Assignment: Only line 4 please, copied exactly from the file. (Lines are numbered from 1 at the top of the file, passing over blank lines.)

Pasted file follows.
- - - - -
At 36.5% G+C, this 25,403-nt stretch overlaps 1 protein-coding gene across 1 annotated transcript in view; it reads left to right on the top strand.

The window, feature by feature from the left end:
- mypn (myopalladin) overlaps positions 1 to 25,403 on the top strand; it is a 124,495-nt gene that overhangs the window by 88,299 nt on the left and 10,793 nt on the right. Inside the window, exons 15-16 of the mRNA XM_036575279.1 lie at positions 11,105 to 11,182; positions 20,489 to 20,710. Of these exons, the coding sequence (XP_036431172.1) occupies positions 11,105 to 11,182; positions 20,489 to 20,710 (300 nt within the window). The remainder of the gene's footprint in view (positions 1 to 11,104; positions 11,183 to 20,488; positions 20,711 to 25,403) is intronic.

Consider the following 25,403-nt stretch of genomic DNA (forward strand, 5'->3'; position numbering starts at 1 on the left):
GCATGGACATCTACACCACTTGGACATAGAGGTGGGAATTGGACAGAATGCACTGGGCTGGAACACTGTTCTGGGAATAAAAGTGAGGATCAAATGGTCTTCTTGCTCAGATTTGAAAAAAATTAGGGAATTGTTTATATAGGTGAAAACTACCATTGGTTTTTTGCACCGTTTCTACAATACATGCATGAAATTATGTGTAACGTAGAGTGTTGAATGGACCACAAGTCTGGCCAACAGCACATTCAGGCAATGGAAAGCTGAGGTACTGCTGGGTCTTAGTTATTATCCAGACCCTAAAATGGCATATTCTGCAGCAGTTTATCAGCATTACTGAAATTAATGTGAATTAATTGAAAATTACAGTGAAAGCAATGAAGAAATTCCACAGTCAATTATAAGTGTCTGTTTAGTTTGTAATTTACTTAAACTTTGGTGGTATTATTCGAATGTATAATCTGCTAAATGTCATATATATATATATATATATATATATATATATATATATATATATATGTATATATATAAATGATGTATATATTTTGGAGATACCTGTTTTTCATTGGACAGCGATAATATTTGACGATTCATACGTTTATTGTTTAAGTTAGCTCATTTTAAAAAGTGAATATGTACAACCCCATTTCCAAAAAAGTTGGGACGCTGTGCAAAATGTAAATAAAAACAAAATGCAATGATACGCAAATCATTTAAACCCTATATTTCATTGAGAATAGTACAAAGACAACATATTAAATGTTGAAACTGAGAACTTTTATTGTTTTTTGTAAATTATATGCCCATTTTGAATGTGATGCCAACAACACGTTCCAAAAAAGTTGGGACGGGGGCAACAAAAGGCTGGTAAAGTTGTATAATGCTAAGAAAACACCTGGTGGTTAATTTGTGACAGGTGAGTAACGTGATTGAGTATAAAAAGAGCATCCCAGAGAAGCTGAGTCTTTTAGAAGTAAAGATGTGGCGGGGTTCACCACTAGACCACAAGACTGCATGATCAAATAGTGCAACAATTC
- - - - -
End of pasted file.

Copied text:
Consider the following 25,403-nt stretch of genomic DNA (forward strand, 5'->3'; position numbering starts at 1 on the left):